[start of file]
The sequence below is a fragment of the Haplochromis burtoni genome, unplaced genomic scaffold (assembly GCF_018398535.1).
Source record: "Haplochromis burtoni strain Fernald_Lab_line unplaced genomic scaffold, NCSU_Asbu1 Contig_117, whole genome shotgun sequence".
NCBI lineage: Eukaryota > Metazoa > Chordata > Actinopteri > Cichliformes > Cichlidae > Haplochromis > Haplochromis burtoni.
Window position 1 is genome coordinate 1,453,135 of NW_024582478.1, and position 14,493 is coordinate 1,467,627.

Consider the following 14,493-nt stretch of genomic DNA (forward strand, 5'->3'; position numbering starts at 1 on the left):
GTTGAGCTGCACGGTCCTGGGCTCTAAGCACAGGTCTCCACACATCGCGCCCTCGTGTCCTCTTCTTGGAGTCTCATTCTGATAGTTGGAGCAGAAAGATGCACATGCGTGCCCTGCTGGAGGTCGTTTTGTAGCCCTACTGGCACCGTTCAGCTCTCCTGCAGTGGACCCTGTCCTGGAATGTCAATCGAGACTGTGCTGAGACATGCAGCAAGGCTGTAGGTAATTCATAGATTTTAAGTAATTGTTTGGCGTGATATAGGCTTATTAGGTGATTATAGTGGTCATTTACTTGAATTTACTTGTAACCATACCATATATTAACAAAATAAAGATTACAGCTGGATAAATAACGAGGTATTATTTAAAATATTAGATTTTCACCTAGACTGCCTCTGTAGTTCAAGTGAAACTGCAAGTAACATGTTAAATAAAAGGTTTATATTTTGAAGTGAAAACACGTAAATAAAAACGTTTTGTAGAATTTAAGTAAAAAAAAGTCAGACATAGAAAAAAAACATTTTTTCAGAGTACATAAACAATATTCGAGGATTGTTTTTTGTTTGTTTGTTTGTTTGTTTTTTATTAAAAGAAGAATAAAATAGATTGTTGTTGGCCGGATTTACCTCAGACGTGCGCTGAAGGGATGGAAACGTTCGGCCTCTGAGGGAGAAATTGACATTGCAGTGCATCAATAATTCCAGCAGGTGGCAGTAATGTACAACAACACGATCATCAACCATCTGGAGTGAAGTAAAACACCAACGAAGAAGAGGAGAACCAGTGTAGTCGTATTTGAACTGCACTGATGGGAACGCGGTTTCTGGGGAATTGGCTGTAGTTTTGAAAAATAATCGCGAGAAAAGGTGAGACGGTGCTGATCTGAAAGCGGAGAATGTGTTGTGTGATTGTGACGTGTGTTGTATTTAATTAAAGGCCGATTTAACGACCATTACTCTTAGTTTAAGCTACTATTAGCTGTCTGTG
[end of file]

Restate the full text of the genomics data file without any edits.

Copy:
The sequence below is a fragment of the Haplochromis burtoni genome, unplaced genomic scaffold (assembly GCF_018398535.1).
Source record: "Haplochromis burtoni strain Fernald_Lab_line unplaced genomic scaffold, NCSU_Asbu1 Contig_117, whole genome shotgun sequence".
NCBI lineage: Eukaryota > Metazoa > Chordata > Actinopteri > Cichliformes > Cichlidae > Haplochromis > Haplochromis burtoni.
Window position 1 is genome coordinate 1,453,135 of NW_024582478.1, and position 14,493 is coordinate 1,467,627.

Consider the following 14,493-nt stretch of genomic DNA (forward strand, 5'->3'; position numbering starts at 1 on the left):
GTTGAGCTGCACGGTCCTGGGCTCTAAGCACAGGTCTCCACACATCGCGCCCTCGTGTCCTCTTCTTGGAGTCTCATTCTGATAGTTGGAGCAGAAAGATGCACATGCGTGCCCTGCTGGAGGTCGTTTTGTAGCCCTACTGGCACCGTTCAGCTCTCCTGCAGTGGACCCTGTCCTGGAATGTCAATCGAGACTGTGCTGAGACATGCAGCAAGGCTGTAGGTAATTCATAGATTTTAAGTAATTGTTTGGCGTGATATAGGCTTATTAGGTGATTATAGTGGTCATTTACTTGAATTTACTTGTAACCATACCATATATTAACAAAATAAAGATTACAGCTGGATAAATAACGAGGTATTATTTAAAATATTAGATTTTCACCTAGACTGCCTCTGTAGTTCAAGTGAAACTGCAAGTAACATGTTAAATAAAAGGTTTATATTTTGAAGTGAAAACACGTAAATAAAAACGTTTTGTAGAATTTAAGTAAAAAAAAGTCAGACATAGAAAAAAAACATTTTTTCAGAGTACATAAACAATATTCGAGGATTGTTTTTTGTTTGTTTGTTTGTTTGTTTTTTATTAAAAGAAGAATAAAATAGATTGTTGTTGGCCGGATTTACCTCAGACGTGCGCTGAAGGGATGGAAACGTTCGGCCTCTGAGGGAGAAATTGACATTGCAGTGCATCAATAATTCCAGCAGGTGGCAGTAATGTACAACAACACGATCATCAACCATCTGGAGTGAAGTAAAACACCAACGAAGAAGAGGAGAACCAGTGTAGTCGTATTTGAACTGCACTGATGGGAACGCGGTTTCTGGGGAATTGGCTGTAGTTTTGAAAAATAATCGCGAGAAAAGGTGAGACGGTGCTGATCTGAAAGCGGAGAATGTGTTGTGTGATTGTGACGTGTGTTGTATTTAATTAAAGGCCGATTTAACGACCATTACTCTTAGTTTAAGCTACTATTAGCTGTCTGTG